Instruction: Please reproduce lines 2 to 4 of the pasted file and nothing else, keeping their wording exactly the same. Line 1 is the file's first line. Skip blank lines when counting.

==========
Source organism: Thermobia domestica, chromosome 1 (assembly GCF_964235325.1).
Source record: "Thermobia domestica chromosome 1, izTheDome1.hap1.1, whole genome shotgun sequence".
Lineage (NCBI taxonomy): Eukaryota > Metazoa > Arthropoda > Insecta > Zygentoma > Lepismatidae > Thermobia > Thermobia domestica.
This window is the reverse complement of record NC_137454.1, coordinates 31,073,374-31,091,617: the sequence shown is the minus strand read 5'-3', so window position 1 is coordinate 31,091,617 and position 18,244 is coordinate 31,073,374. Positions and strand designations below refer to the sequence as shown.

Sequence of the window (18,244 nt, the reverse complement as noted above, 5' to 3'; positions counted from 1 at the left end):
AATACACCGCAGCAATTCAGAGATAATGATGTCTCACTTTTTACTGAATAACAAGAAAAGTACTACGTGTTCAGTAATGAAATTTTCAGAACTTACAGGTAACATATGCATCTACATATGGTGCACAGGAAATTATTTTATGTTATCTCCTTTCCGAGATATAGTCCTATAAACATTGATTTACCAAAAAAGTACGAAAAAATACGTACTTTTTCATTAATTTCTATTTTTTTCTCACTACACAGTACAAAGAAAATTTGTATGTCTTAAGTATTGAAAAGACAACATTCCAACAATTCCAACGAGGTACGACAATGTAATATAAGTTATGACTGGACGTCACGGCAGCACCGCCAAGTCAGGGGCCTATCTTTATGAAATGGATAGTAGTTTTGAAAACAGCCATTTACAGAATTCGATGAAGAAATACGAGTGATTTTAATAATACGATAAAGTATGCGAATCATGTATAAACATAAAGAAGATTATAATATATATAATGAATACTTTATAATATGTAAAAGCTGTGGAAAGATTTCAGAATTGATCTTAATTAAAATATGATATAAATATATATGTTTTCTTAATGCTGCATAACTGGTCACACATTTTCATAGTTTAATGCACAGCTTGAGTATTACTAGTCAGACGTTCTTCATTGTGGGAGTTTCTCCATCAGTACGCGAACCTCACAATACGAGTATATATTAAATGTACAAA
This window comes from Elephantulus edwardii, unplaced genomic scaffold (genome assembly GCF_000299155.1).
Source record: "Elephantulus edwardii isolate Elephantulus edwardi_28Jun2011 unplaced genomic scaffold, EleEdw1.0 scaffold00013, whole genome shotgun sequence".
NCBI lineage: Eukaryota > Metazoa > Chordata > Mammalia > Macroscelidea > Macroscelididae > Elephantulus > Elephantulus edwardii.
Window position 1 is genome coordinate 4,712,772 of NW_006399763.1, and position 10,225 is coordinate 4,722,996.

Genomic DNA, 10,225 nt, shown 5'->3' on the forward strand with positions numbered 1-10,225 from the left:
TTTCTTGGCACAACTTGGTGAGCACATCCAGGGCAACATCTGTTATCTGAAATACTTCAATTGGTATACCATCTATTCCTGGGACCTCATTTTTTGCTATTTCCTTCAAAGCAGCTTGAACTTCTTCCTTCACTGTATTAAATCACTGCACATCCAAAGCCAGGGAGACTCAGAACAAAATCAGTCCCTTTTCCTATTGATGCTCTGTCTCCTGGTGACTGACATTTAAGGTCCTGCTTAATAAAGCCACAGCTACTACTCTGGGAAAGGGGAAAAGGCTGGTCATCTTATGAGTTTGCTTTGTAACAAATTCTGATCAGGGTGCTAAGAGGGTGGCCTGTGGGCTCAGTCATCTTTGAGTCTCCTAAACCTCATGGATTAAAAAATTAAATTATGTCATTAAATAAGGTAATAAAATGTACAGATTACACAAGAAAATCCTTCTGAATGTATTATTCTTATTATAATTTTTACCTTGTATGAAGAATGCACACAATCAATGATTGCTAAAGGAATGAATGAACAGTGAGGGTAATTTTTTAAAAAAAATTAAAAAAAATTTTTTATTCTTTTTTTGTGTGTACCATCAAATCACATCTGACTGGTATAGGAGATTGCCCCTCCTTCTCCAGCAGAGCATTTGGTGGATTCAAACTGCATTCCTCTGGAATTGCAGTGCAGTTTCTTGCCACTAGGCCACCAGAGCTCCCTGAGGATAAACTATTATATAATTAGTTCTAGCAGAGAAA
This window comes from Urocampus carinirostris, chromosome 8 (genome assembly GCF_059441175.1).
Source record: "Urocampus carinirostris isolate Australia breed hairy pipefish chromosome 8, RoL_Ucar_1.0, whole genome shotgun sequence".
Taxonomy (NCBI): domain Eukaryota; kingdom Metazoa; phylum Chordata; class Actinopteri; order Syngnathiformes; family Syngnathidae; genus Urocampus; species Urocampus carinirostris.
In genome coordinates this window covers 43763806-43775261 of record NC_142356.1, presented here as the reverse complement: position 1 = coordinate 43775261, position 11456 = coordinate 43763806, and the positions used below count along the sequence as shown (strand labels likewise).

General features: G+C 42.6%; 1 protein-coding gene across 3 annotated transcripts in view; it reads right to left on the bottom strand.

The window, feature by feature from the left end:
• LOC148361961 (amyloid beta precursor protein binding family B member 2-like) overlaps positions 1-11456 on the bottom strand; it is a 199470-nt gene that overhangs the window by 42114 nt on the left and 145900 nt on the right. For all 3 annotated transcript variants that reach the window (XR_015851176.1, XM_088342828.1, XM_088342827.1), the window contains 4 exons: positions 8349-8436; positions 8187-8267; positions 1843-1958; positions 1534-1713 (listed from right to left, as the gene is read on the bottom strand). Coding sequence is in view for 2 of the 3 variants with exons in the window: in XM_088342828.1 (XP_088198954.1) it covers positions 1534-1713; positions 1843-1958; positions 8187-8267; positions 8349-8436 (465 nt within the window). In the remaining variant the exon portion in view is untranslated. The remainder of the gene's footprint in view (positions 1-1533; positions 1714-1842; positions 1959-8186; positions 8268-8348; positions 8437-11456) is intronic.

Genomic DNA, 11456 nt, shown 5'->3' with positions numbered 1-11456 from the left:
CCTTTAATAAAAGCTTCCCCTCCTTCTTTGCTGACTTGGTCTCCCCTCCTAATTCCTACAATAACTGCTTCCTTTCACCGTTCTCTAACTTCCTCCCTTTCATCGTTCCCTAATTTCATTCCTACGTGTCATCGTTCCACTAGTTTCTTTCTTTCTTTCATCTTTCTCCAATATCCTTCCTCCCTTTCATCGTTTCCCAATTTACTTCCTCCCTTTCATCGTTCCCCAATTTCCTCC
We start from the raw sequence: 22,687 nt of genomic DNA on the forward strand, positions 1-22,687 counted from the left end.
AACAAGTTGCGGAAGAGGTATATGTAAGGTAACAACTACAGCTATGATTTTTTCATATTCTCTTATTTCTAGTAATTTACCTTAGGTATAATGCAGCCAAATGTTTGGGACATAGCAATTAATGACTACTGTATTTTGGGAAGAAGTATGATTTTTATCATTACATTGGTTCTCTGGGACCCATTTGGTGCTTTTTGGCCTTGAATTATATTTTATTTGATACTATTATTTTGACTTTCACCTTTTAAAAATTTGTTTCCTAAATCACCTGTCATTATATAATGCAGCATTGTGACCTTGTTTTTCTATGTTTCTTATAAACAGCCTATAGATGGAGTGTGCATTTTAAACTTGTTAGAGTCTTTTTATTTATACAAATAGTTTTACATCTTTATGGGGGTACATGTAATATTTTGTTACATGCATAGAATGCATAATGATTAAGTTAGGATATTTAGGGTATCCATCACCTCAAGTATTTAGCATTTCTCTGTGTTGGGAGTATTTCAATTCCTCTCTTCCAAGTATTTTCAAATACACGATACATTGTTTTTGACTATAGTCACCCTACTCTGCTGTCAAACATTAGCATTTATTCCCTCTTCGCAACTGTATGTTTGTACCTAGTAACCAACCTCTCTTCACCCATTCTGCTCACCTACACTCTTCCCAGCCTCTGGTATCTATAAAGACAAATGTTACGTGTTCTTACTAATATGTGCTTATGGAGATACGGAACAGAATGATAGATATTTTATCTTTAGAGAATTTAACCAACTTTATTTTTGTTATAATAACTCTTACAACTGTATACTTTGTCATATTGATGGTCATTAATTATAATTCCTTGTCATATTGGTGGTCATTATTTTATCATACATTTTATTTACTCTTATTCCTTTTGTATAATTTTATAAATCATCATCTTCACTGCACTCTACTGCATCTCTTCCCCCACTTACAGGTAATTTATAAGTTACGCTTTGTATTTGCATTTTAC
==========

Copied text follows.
Source record: "Thermobia domestica chromosome 1, izTheDome1.hap1.1, whole genome shotgun sequence".
Lineage (NCBI taxonomy): Eukaryota > Metazoa > Arthropoda > Insecta > Zygentoma > Lepismatidae > Thermobia > Thermobia domestica.
This window is the reverse complement of record NC_137454.1, coordinates 31,073,374-31,091,617: the sequence shown is the minus strand read 5'-3', so window position 1 is coordinate 31,091,617 and position 18,244 is coordinate 31,073,374. Positions and strand designations below refer to the sequence as shown.